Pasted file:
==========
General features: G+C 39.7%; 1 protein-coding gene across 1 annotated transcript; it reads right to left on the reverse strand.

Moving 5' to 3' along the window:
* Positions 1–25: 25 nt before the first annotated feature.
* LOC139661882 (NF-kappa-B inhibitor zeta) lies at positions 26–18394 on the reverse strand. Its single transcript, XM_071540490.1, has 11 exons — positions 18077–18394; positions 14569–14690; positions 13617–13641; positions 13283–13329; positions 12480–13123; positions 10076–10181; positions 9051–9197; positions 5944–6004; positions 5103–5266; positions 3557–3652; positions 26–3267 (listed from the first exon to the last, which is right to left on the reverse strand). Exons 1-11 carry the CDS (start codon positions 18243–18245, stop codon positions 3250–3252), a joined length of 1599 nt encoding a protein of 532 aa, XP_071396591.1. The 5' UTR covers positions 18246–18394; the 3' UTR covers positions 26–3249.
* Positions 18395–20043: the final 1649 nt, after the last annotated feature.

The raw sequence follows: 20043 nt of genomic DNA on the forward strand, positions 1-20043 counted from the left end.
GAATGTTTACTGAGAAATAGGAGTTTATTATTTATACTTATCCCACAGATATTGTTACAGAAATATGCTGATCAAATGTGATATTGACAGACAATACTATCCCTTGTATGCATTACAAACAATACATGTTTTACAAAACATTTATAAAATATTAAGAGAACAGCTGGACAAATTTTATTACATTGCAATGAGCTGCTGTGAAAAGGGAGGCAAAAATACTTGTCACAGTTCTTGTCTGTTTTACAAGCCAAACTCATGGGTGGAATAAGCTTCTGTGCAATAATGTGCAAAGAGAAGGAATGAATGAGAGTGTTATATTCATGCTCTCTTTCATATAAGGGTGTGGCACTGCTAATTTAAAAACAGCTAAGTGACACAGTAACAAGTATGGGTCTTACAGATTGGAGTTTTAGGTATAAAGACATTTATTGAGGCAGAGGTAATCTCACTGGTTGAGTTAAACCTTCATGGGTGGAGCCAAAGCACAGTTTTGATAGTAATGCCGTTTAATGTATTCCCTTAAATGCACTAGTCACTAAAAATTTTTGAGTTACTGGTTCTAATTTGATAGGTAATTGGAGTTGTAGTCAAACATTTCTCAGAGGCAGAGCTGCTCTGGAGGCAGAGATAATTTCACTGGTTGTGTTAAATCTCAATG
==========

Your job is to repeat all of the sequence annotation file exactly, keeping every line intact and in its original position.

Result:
General features: G+C 39.7%; 1 protein-coding gene across 1 annotated transcript; it reads right to left on the reverse strand.

Moving 5' to 3' along the window:
* Positions 1–25: 25 nt before the first annotated feature.
* LOC139661882 (NF-kappa-B inhibitor zeta) lies at positions 26–18394 on the reverse strand. Its single transcript, XM_071540490.1, has 11 exons — positions 18077–18394; positions 14569–14690; positions 13617–13641; positions 13283–13329; positions 12480–13123; positions 10076–10181; positions 9051–9197; positions 5944–6004; positions 5103–5266; positions 3557–3652; positions 26–3267 (listed from the first exon to the last, which is right to left on the reverse strand). Exons 1-11 carry the CDS (start codon positions 18243–18245, stop codon positions 3250–3252), a joined length of 1599 nt encoding a protein of 532 aa, XP_071396591.1. The 5' UTR covers positions 18246–18394; the 3' UTR covers positions 26–3249.
* Positions 18395–20043: the final 1649 nt, after the last annotated feature.

The raw sequence follows: 20043 nt of genomic DNA on the forward strand, positions 1-20043 counted from the left end.
GAATGTTTACTGAGAAATAGGAGTTTATTATTTATACTTATCCCACAGATATTGTTACAGAAATATGCTGATCAAATGTGATATTGACAGACAATACTATCCCTTGTATGCATTACAAACAATACATGTTTTACAAAACATTTATAAAATATTAAGAGAACAGCTGGACAAATTTTATTACATTGCAATGAGCTGCTGTGAAAAGGGAGGCAAAAATACTTGTCACAGTTCTTGTCTGTTTTACAAGCCAAACTCATGGGTGGAATAAGCTTCTGTGCAATAATGTGCAAAGAGAAGGAATGAATGAGAGTGTTATATTCATGCTCTCTTTCATATAAGGGTGTGGCACTGCTAATTTAAAAACAGCTAAGTGACACAGTAACAAGTATGGGTCTTACAGATTGGAGTTTTAGGTATAAAGACATTTATTGAGGCAGAGGTAATCTCACTGGTTGAGTTAAACCTTCATGGGTGGAGCCAAAGCACAGTTTTGATAGTAATGCCGTTTAATGTATTCCCTTAAATGCACTAGTCACTAAAAATTTTTGAGTTACTGGTTCTAATTTGATAGGTAATTGGAGTTGTAGTCAAACATTTCTCAGAGGCAGAGCTGCTCTGGAGGCAGAGATAATTTCACTGGTTGTGTTAAATCTCAATG